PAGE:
Spheres of Power

Authored by: Stephen Lahey

The Routledge Companion to Medieval Philosophy

Print publication date:  January  2021
Online publication date:  January  2021

Print ISBN: 9780415658270
eBook ISBN: 9781315709604
Adobe ISBN:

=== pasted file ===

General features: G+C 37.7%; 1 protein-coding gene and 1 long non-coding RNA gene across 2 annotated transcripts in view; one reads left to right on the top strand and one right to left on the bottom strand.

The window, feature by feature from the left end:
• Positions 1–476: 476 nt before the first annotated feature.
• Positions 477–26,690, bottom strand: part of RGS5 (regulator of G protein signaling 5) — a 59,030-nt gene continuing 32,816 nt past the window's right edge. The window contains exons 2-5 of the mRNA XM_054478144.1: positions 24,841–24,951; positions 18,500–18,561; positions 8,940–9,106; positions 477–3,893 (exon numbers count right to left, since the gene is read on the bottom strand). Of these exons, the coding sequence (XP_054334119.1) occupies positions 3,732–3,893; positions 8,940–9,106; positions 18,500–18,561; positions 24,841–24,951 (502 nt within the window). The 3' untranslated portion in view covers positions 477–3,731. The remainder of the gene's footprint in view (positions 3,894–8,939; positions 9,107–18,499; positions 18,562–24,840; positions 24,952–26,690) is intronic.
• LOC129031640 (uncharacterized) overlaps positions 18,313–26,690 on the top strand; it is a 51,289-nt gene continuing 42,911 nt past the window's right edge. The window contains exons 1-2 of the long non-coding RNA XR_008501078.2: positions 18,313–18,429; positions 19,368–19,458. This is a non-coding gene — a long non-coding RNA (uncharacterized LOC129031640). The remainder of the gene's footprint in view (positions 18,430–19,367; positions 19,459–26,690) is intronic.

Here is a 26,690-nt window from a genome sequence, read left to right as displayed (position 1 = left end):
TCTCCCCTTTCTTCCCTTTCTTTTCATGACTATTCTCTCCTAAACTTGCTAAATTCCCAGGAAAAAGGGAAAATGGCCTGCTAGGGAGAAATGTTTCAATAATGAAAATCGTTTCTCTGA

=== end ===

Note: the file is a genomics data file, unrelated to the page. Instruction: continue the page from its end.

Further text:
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It is impossible to avoid the almost constant tension between secular and sacred authority when reading medieval European history. But it is inaccurate to assume that secular and sacred nobles were simply in a constant state of jockeying for power, grappling blindly with one another as do the damned in Dante’s Inferno. In fact, the seemingly ongoing conflict between secular and sacred authority defines the evolution of Western political philosophy from a mere justification of the political status quo to an innovative exploration of the possible forms a society might use to define its authority. From the twelfth century onwards, theologians and philosophers struggled with the corporate nature of Christian society and its relation to a developing understanding of the possibilities for justice and governance open to an economically complex, diverse society. A nuanced understanding of this struggle makes the events of early Modernity, namely the birth of the nation state, mercantile capitalism, and the Protestant reformation, comprehensible. But it also provides a useful means of understanding the tumult and innovation that defined late medieval society. In what follows, I will introduce the basic source for the juxtaposition of sacred and secular authority— Augustine’s On the City of God —and briefly describe its defining force for the millennium that was to follow. Next, I will jump to the first important voice to enter into this discussion, John of Salisbury, a twelfth-century associate of Beckett, and a likely witness to his murder. John wrote before the re-introduction of Aristotelian political theory into European philosophy but shows a great interest in recovering the innovations of classical antiquity. In the century that was to follow, Thomas Aquinas was instrumental in setting the terms for describing the synthesis of Augustinian and Aristotelian conceptions of authority in the world. His student, Giles of Rome, moved from this Aristotelian model to one based in the hierarchical vision of heaven of Dionysius the Areopagite. Several other thinkers continued this dialogue between Aristotle and a Neoplatonist model for describing power, but in another venue, thinkers were reacting in a very different way to Aristotle’s vision of social justice. Dante’s De Monarchia shows his keen sense of the shortcomings of contemporary political practices, and Marsilius of Padua used Aristotle to explore the implications of completely separating the spheres of authority of church and state. William Ockham, whose philosophical approach allowed for an even wider distinction to be drawn between theology and natural philosophy, contributed to this dialogue in several important ways, not least by using canon law to delineate the concept of a natural right. Finally, I will discuss the beginnings of a redefinition of the spheres of authority in the first half of the fifteenth century, when Wyclif’s redefinition of the church clashed with a conciliar redefinition of ecclesiastical authority at the Council of Constance.

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